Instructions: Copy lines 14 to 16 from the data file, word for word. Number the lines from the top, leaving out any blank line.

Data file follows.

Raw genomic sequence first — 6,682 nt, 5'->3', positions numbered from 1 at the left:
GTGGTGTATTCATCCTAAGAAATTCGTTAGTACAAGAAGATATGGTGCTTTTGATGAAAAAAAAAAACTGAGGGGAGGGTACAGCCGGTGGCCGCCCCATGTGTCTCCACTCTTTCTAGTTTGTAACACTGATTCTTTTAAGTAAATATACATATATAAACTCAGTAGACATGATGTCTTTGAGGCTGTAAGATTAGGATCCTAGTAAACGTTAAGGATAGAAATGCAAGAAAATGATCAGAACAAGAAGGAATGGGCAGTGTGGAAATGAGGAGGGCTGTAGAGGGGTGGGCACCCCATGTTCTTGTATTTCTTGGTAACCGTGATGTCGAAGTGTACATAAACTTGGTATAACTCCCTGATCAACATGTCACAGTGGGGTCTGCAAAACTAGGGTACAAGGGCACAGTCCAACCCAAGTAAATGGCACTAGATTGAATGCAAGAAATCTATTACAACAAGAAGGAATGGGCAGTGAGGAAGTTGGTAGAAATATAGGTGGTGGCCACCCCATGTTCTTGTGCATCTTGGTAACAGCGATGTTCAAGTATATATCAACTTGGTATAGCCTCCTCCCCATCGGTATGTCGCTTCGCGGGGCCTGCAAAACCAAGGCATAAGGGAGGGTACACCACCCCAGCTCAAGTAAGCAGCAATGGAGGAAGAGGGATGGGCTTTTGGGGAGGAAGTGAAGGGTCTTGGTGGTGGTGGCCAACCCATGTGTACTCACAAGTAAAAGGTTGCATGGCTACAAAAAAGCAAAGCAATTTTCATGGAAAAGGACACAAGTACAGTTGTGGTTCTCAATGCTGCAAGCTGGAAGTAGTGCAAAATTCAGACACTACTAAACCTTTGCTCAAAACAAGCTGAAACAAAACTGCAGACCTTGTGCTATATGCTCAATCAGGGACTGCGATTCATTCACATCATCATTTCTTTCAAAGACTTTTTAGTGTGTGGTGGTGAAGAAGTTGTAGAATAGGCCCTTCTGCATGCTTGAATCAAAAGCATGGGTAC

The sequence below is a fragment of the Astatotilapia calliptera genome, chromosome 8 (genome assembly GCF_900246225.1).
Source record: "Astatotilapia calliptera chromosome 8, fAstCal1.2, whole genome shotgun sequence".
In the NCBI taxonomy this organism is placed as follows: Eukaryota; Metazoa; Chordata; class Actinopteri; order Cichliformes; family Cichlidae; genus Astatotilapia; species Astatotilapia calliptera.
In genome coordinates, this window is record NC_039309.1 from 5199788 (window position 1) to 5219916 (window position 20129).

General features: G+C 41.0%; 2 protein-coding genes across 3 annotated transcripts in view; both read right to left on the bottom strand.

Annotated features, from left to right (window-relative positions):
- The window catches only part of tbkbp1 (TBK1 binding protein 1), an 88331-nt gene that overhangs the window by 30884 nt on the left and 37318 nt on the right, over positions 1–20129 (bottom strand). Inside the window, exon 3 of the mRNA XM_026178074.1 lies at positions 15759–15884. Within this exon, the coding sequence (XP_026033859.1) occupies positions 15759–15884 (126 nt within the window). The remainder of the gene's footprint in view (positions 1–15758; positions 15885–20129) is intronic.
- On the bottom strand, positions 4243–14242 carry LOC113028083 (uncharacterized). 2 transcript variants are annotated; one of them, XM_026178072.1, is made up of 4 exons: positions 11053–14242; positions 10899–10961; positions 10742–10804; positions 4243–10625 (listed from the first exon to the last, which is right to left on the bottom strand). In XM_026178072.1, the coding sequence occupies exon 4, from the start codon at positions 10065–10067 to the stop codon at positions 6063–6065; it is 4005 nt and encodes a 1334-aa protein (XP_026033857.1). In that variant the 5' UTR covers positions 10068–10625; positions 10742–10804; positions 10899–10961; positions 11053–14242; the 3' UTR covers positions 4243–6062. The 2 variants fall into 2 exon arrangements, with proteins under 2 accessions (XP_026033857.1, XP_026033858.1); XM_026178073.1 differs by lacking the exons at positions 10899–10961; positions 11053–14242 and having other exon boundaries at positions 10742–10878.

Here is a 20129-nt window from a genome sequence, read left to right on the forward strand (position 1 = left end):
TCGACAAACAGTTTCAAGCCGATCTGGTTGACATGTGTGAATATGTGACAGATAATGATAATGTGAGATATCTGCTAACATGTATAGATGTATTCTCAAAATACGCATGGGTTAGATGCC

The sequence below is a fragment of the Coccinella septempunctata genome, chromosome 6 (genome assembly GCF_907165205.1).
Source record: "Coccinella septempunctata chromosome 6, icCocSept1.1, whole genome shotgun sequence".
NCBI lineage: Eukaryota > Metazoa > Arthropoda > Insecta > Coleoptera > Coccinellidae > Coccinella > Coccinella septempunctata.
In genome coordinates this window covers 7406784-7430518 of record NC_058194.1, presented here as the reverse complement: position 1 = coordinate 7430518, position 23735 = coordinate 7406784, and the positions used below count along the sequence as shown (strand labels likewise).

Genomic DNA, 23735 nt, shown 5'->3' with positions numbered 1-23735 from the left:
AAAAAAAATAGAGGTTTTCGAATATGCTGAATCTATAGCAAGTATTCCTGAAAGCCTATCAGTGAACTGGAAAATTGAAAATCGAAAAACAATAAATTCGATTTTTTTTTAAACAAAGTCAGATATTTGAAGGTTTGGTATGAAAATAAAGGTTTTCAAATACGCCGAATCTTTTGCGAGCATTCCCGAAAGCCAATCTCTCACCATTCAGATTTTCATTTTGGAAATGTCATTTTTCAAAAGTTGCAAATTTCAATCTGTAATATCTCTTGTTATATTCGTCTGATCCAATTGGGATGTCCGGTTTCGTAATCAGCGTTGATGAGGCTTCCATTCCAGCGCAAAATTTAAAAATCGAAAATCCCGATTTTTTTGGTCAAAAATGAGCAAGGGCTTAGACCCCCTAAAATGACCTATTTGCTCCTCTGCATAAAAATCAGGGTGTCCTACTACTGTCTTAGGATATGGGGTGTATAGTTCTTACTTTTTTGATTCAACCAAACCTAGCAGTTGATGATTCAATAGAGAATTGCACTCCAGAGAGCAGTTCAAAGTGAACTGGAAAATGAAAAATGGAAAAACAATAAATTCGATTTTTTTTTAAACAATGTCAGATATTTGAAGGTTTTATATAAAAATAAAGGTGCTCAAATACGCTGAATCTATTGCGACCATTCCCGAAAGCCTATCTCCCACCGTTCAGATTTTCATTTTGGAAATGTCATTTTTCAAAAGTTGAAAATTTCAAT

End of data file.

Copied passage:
Source record: "Coccinella septempunctata chromosome 6, icCocSept1.1, whole genome shotgun sequence".
NCBI lineage: Eukaryota > Metazoa > Arthropoda > Insecta > Coleoptera > Coccinellidae > Coccinella > Coccinella septempunctata.
In genome coordinates this window covers 7406784-7430518 of record NC_058194.1, presented here as the reverse complement: position 1 = coordinate 7430518, position 23735 = coordinate 7406784, and the positions used below count along the sequence as shown (strand labels likewise).